Stick them in the oven and roast until they begin to get crinkly. Then add the celery. After the celery begins to show roasting color, add the tomatillos. We do this because the tomatillos and celery add even more moisture to the mixture and we want to roast it until the moisture is cooked down.

Mine roasted slowly in the oven for about three hours. Before I started to see that the water was cooking off. If you open the oven door and see steam, you probably have moisture still. You can stir occasionally and see whether or not there is moisture.  You can also push the veggies to the side to see how much moisture you still need to allow to roast off.

When the moisture has all cooked off and you have all the veggies roasted to richness, take out of oven and let cool to room temperature.

Then you are going to put the roasted veggies in a blender or food processors or food mill and blend until smooth. I used a blender because I have this itty-bitty tiny, only-good-for-one-batch-of-hummus food processor. I’d love to have a food mill…but I don’t just yet.  I ended up with a few celery chunks in the end that I had to re-puree; so next time I’ll probably cut up the celery smaller. I also might have roasted just a tad longer to give it a little bit more of a smoky flavor. You could also accomplish this by broiling for a few moments if you’re a smoky-flavor lover, too.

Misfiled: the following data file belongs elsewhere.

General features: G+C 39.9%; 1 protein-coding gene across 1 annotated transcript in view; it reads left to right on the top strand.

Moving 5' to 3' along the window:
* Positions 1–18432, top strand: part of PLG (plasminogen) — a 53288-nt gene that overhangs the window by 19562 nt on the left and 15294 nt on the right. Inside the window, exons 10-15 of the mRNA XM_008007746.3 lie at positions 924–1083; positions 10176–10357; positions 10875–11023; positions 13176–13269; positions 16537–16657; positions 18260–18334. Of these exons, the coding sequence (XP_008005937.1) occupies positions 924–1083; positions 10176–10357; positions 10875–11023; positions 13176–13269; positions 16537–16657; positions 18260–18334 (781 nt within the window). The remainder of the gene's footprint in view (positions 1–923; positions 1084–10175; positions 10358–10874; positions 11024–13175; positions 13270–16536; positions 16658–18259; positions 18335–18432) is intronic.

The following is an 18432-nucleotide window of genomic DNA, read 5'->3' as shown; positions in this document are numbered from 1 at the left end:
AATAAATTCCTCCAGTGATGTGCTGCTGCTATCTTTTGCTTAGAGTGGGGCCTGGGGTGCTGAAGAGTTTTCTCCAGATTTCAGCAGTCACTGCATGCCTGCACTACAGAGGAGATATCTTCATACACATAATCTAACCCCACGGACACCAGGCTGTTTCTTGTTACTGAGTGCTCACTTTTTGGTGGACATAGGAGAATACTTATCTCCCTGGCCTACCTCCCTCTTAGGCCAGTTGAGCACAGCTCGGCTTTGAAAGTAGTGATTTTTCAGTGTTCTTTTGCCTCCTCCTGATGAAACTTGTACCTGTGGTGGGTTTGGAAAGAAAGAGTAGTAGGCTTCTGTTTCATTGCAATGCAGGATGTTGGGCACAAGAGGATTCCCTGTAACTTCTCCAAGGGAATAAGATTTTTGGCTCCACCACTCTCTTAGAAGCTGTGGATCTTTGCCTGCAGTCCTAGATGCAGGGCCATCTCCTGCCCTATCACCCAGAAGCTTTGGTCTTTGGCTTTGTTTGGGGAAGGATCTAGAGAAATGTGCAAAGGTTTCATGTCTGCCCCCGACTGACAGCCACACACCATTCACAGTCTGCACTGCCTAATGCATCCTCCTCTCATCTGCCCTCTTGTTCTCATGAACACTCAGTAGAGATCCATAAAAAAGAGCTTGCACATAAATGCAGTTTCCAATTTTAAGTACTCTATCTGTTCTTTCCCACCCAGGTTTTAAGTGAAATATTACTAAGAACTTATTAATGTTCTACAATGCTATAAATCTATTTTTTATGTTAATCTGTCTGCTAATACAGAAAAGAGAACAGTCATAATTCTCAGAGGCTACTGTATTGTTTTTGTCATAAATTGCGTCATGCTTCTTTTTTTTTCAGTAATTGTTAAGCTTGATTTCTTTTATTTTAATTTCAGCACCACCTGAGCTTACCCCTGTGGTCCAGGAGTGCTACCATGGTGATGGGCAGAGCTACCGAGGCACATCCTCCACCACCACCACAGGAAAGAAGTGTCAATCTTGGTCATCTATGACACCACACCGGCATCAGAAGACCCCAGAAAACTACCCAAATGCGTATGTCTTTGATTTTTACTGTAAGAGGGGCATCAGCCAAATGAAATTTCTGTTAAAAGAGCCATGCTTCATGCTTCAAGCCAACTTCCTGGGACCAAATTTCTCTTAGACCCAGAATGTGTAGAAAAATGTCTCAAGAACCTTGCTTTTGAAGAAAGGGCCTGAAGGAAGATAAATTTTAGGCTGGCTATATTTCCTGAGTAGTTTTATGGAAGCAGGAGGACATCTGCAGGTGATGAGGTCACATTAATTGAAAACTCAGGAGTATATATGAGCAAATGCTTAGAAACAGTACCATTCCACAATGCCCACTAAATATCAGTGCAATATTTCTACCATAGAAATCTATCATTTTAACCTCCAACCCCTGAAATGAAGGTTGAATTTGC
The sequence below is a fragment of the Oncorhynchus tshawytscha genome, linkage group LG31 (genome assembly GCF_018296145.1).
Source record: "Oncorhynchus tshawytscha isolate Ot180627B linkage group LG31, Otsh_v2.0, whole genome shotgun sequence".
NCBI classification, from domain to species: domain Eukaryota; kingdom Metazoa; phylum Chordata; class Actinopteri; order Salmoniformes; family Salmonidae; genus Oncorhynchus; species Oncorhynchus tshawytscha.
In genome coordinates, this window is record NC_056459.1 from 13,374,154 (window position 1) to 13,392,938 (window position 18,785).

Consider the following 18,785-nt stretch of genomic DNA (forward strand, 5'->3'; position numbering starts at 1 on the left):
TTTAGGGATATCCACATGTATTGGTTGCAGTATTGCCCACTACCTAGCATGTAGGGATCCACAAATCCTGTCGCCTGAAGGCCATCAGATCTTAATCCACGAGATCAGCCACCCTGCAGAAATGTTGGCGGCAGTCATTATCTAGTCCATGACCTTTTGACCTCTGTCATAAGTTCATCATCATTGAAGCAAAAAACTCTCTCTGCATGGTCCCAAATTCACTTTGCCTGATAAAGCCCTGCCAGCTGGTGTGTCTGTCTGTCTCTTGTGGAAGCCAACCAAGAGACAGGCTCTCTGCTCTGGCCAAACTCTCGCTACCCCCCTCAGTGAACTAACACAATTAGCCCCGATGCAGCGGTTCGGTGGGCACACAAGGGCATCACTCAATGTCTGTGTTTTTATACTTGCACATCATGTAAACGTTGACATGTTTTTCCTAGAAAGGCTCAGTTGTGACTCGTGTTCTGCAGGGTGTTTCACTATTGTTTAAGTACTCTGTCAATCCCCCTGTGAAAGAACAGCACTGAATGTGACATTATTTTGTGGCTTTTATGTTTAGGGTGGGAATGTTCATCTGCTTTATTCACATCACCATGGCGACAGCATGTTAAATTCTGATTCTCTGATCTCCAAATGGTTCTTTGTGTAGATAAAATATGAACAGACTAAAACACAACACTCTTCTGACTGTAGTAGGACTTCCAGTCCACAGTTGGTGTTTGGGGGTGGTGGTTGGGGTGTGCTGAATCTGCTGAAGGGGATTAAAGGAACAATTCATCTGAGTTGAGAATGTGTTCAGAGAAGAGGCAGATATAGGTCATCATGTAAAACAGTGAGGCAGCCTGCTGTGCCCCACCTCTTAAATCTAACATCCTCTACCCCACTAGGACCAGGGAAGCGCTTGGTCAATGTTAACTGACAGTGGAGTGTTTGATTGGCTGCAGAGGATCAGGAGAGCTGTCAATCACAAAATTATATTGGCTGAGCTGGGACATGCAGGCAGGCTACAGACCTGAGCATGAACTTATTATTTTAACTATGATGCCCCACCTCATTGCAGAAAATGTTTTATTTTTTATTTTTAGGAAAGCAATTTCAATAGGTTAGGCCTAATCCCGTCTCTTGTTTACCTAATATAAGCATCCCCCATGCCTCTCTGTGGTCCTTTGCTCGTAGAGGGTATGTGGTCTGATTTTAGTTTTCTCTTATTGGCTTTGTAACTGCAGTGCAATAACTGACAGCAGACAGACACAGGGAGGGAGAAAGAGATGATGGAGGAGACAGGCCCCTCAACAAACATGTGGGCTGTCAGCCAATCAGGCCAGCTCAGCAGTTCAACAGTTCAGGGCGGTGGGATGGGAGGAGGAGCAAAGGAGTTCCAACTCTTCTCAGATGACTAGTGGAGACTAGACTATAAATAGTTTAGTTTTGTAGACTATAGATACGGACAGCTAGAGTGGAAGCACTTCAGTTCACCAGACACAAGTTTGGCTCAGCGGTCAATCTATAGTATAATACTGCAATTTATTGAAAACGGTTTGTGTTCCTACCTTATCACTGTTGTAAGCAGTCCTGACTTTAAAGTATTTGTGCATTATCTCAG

Get your canning jars, lids and water bath ready (you can find out how to do this elsewhere). I ended using 5 half pint and 2 whole pint jars.